Researchers at the University of Pittsburgh University suggest that using this technique can restructure the brain to make it less susceptible to seizures.
Hence, the 11 patients who participated in the study commented on reducing the frequency of these events after the expiry of the time after using RNS.
The investigation included recording a reference activity of the brain over a month to characterize the patterns of individual crises of a person, then the information collected in the stimulator training was used to guarantee his automatic response to the seizure as it happens.
The theory of scientists is that stimulation changes brain networks – those that connect neurons – so that electric sounds can not be propagated in the neuroscience epicenter in a complete attack.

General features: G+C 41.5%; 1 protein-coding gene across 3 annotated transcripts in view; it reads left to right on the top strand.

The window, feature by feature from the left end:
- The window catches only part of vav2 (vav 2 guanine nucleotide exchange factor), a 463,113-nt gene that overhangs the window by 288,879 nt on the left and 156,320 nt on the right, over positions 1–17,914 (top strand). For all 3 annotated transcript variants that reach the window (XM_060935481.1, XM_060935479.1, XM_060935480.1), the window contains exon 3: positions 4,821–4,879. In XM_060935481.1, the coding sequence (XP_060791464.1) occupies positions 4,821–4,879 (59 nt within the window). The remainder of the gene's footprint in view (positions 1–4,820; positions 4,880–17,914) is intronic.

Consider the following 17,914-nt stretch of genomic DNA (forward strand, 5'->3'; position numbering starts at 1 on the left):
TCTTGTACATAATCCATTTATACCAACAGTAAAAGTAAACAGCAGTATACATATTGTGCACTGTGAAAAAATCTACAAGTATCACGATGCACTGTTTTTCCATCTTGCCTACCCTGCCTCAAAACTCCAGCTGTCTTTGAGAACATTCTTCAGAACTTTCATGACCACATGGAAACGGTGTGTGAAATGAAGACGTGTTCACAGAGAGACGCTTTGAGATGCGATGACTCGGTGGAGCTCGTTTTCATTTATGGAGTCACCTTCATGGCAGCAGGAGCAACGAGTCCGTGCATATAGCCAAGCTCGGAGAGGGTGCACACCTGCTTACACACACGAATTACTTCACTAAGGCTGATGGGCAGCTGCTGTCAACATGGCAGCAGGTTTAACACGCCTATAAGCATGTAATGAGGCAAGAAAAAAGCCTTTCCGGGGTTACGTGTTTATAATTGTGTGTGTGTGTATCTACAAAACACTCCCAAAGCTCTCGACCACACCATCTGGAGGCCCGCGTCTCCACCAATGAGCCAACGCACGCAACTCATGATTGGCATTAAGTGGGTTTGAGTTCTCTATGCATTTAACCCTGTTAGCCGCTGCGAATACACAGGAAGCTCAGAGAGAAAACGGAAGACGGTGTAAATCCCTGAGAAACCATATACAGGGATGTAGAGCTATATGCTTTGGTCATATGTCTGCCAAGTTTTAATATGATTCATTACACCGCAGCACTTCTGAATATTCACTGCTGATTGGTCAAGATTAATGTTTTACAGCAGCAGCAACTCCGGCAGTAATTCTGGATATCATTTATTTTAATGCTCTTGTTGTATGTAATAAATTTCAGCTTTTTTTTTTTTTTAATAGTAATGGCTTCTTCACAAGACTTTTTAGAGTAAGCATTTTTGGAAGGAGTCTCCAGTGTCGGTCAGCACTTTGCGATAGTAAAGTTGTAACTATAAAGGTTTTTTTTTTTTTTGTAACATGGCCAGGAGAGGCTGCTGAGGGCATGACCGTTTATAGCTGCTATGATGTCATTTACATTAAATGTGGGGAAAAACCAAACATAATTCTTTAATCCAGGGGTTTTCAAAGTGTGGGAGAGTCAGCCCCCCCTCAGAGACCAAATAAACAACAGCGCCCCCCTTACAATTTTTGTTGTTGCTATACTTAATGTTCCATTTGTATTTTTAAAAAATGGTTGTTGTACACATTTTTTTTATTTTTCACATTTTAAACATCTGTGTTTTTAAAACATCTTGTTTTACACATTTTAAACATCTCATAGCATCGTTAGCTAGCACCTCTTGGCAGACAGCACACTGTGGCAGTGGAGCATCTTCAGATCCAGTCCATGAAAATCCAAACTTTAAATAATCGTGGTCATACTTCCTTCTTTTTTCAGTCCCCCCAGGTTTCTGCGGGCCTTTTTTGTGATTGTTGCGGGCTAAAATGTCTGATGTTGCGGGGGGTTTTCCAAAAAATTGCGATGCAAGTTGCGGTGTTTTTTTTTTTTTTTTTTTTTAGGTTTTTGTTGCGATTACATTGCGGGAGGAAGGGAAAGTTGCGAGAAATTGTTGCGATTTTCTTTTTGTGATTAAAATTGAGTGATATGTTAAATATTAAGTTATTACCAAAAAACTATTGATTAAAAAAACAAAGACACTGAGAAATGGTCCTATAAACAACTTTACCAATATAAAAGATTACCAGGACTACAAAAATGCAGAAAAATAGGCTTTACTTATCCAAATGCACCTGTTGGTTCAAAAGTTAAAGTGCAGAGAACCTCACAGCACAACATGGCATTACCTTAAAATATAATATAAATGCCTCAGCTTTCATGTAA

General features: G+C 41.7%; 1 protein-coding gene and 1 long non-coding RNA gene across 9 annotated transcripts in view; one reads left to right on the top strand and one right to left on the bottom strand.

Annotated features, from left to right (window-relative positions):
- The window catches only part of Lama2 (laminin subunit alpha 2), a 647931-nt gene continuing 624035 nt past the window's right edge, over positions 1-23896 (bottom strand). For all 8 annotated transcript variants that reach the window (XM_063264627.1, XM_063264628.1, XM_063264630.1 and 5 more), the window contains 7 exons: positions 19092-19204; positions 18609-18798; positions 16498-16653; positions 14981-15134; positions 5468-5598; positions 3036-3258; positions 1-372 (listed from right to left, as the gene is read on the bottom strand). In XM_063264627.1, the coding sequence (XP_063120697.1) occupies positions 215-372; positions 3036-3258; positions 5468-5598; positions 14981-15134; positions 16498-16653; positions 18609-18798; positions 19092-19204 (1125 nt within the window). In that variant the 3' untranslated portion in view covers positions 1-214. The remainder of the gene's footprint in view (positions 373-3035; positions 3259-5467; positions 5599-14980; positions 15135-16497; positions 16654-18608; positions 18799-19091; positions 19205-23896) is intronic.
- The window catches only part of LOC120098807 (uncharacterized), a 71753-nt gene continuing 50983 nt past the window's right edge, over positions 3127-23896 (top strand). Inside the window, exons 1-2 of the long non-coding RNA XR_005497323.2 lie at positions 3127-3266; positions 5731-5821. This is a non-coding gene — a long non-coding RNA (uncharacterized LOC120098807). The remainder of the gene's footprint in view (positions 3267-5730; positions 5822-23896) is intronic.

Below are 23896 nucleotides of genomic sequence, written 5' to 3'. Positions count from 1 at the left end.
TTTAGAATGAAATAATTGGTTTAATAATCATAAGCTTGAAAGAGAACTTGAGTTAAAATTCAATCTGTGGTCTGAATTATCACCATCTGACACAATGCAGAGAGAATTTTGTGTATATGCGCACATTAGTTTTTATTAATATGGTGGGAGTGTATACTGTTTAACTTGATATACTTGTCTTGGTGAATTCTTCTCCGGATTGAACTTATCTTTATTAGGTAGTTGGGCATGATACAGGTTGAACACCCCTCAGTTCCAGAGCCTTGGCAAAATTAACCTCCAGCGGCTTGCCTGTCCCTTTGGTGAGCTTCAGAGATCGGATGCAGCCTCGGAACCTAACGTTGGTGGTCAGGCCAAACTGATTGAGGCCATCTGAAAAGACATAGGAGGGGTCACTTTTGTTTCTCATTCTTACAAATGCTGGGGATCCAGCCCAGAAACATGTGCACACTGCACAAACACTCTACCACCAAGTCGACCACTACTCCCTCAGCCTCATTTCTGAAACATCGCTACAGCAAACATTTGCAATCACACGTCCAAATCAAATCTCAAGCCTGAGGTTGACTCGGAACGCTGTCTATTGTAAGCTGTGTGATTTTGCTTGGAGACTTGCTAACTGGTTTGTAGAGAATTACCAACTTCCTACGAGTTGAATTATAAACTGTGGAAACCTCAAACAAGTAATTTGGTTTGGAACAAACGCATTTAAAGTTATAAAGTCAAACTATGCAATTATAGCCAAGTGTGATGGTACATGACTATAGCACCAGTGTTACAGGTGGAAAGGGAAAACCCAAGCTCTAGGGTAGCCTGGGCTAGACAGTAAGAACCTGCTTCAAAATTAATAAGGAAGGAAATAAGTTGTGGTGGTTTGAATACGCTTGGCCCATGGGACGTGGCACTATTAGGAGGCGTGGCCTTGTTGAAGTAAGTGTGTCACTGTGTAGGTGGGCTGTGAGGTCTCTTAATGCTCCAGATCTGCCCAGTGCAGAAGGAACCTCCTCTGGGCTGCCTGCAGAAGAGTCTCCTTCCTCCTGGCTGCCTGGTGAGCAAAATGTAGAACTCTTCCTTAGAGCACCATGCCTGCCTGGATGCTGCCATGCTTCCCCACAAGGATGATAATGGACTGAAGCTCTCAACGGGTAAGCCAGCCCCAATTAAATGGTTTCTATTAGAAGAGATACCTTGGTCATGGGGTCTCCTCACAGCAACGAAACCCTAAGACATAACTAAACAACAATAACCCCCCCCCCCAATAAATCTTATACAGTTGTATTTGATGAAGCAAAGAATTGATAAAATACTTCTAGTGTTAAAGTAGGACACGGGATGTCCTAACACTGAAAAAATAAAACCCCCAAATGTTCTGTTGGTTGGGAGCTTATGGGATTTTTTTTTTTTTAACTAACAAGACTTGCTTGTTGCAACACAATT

They found that with the experience of fewer attacks, patients showed a progressive reduction in the hypersynchronous spontaneous brain activity, starting two months after the stimulator was first switched on.
Experts hope this type of brain activity analysis will provide faster feedback during the trial and error process of adjusting the parameters so that patients can first see the long-term benefits of sensitive neurostimulation.
"Our next step is to incorporate what we learned into a formal line of analysis that could allow us to predict in the future which patients respond before they can inform us clinically," said Mark Richardson, research leader.
jf / mfg